My wife has a fatal, dominant genetic disease, and in spite of this, I count us among the luckiest people to have ever lived.
Mostly this is because we have each other. But also because we have careers we love, a cause we’re passionate about, and a fiery hope that animates our every day. All of which is new, and inextricably tied to the era in which we live.
When we found out in December 2011 that she had inherited from her late mother the mutation that causes fatal familial insomnia, we had no background in science. I had studied city planning and she had studied law, and we had careers we felt okay about and no particular cause other than living a good life. But we weren’t willing to take bad news sitting down, and because it was the 21st century, we didn’t have to.
I see now that I had never shown proper gratitude for the Internet until that time in our lives. We embarked on a heretofore-impossible binge of Wikipedia and Open Access papers, learning everything we could about fatal familial insomnia. It’s a genetic prion disease, meaning the mutation creates a deformed version of the otherwise-innocuous prion protein (PrP), causing it to form infectious protein particles called prions, which can spread across the brain.
To record and organize our thoughts we created a WordPress blog, CureFFI.org. After some night classes, Sonia swapped her old job for a position working with induced pluripotent stem cells and I swapped mine for a position in bioinformatics – surely two of the world’s newer job titles – in a Huntington’s disease lab. The blog continued to be a repository for all we learned, and eventually it became half of my brain. Writing posts is how I check that I understand a new concept. Searching for them is how I find that one citation I need or grab that version of the Python code that I know for sure worked. When our site went down for a few days in Fall 2012, my productivity dropped by half.
Something else remarkable happened. From the beginning we’d been cold-emailing prion researchers we’d heard about or read about to try to talk to them and hear what they were working on, with about a 20% reply rate at best. As the months went by and posts piled up, our blog began to hit top 5 in the Google rankings for the incredibly specific terms that only people in the field would ever search for: PrP alpha cleavage, conformation-dependent immunoassay, doxycycline CJD. Soon I started getting messages through the Contact Us form from names I only knew as authors on papers, saying they liked the blog and would I like to Skype sometime.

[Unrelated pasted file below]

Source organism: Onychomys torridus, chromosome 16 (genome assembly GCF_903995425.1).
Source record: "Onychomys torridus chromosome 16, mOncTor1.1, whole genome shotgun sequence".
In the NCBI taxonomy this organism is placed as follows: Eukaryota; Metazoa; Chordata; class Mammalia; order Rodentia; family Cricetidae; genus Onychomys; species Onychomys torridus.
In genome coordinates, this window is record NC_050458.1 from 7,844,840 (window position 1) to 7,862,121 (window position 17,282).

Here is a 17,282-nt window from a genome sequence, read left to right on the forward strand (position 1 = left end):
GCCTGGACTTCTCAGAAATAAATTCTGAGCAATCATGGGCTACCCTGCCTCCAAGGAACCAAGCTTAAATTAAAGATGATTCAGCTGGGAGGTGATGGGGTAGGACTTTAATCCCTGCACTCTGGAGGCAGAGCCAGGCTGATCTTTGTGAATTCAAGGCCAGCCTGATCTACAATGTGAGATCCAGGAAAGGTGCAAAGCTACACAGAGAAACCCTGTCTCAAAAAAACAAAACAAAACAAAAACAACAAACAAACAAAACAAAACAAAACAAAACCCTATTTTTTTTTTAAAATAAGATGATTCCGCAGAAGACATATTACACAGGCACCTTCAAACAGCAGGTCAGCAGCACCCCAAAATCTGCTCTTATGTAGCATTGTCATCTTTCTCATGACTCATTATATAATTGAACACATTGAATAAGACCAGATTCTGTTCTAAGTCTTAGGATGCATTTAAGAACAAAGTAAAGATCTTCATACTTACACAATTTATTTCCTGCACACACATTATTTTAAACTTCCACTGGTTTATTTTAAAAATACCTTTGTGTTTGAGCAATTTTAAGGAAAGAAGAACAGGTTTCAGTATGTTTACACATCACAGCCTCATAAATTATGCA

A few months ago, I got one such contact from Dr. Armin Giese, a researcher who had read my review of the new anti-prion drug candidate he had just published: anle138b. He turned out to have ambitious plans to push the molecule towards clinical trials and he told me everything he was working on. I wanted to know if this compound would work against genetic prion diseases, and he didn’t have any data on this. So last week our non-profit, Prion Alliance, launched a crowdfunding campaign on Microryza to fund a study of this drug in a model of GSS, a genetic prion disease not unlike fatal familial insomnia. Our friends and family donated first, but within a week, more than half of the donor list was names we’d never seen before: friends of friends who had seen retweets, reshares, news feed updates. People there was simply no way we could have reached before the social media era. (Shameless plug: the campaign runs through 9/27 – check it out!)
But despite my soaring gratitude for living in the day of Wikipedia, WordPress, Twitter and Microryza, by far the most indispensable technology for this whole enterprise is: genetic testing. The mean age of onset for fatal familial insomnia is 49. Sonia is 29. When in history has anyone had twenty whole years to dodge a bullet? As the pace of technology accelerates, the scythe of death seems to move slower in comparison.
The kind of genetic testing we did – sending a blood sample in for Sanger sequencing – isn’t actually as new as the other technologies I mention. It’s been available to patients pretty much since the mutations that cause most genetic diseases started to be discovered a couple of decades ago – 1992 in the case of fatal familial insomnia. But it’s on the rise – perhaps due to greater awareness, generational change, anti-discrimination legislation, who knows why else. In any case, it’s just beginning to achieve its transformative potential.